I used to play golf on a golf course that was made of sand.
The nine hole course was laid out between trees and rocks. There was no green grass on the fairways or the `greens’ just sand and low shrubs. The course was near a little town in Zimbabwe called Umvuma.
The tee was placed on a raked area of sand. The rake was made of slight branches tied together. Naturally the rake accompanied the golfers and their bags.
We would drive off and see the ball spinning away into the bush. There would be a puff of dust so we knew where the ball had landed. There is a peculiar rule in gold where the ball is not allowed to be touched by the player or the player’s club – without incurring a penalty. We played `local rules’ on this rather remote course and were allowed to lift the ball, clean it and replace it on a firm piece of ground.
The `green’ was an area of sand. The rocks had long been swept away. There were hoof marks from animals. I remember one green where a python had obviously slumbered just a short time before our golf balls had dropped onto the green. Like all good golf courses two holes were near a stream – but the water had long since dried up as the drought encompassed more and more of the land. We were sure that elephants had passed through the course one day – there was plenty of evidence of torn braches and piles of smelly dung.
To move the ball from where it landed on the green to the hole all golfers and their caddies used a sack. A rope was attached to two corners and the sack was pulled towards and beyond the hole. The put had to be firm as the ball was rolling over fine sand.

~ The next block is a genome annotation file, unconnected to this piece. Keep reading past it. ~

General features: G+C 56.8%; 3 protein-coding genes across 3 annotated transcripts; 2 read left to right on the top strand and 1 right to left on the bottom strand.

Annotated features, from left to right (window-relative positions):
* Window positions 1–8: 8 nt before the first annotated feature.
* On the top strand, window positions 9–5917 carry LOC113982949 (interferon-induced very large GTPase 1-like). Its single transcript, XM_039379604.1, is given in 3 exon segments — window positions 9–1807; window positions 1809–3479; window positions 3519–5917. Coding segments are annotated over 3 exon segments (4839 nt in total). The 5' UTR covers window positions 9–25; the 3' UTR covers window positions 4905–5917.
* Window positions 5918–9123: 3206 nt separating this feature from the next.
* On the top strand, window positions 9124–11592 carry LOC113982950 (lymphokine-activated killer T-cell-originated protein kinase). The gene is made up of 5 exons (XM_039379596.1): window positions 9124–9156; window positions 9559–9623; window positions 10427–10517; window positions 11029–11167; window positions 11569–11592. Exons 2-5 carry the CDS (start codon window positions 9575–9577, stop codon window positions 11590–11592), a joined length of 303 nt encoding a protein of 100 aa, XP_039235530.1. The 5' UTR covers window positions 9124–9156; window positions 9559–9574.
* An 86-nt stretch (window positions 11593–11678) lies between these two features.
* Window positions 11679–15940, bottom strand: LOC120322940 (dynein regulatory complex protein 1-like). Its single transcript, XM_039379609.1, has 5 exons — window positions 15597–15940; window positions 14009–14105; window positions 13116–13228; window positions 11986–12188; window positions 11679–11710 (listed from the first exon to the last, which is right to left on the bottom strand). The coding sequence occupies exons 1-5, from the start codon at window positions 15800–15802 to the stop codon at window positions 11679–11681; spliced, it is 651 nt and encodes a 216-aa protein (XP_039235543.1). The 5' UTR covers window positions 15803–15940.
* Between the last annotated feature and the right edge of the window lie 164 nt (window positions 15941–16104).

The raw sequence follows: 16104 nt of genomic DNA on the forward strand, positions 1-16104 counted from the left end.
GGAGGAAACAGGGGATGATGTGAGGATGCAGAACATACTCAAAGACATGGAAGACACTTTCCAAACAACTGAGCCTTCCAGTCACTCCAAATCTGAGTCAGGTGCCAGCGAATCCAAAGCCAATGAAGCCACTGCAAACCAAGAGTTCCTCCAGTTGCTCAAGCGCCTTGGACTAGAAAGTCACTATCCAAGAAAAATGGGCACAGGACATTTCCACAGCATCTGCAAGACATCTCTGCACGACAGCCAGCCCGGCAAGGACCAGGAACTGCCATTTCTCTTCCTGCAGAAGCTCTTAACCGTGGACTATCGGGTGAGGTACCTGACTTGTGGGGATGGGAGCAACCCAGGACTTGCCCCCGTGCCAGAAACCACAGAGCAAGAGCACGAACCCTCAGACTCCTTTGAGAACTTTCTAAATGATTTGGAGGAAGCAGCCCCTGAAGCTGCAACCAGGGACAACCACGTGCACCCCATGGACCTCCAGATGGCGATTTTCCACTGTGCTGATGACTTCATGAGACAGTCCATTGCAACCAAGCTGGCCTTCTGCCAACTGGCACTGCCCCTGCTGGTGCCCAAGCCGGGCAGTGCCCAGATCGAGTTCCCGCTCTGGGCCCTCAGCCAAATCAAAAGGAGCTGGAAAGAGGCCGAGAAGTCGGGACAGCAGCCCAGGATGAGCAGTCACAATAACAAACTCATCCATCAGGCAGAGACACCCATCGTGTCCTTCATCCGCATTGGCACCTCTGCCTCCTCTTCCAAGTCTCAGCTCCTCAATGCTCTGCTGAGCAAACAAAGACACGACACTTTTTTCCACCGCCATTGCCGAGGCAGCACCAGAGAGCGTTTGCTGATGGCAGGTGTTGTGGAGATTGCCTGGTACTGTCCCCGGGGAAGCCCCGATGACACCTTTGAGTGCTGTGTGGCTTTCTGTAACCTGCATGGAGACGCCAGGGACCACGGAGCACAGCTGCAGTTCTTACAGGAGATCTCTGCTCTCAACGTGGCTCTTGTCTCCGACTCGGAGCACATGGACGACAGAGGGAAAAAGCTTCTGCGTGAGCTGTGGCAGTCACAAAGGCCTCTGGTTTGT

There was one hole that would have graced any championship course. It was a short hole of about 75 yards. The `green’, however, nestled in the middle of a ring of rocks. Some of the rocks towered thirty feet into the air. The diameter of the sandy green was no more than about eighteen feet. If a shot hit a rock it would bounce and fly in a totally uncontrolled manner. The ball could bounce out of the ring, it could bounce over and even back towards the player. When the golfer drove off he was well below the ring and could not see where his ball was going to land. We all used to cower behind the striker of the ball.
The relevance of this reminiscence is that there are times when we all wish we could draw a line in the sand.
We have a few children with us who have heard that they have not passed one of the local Eleven Plus examinations. They are now working towards the next examination which is in January.
How I wish they could just have a sack drawn over the past so that they were not saddled with the feeling of failure. The sack would have the power to smooth the path towards the next examination. The sack would erase all previous failures.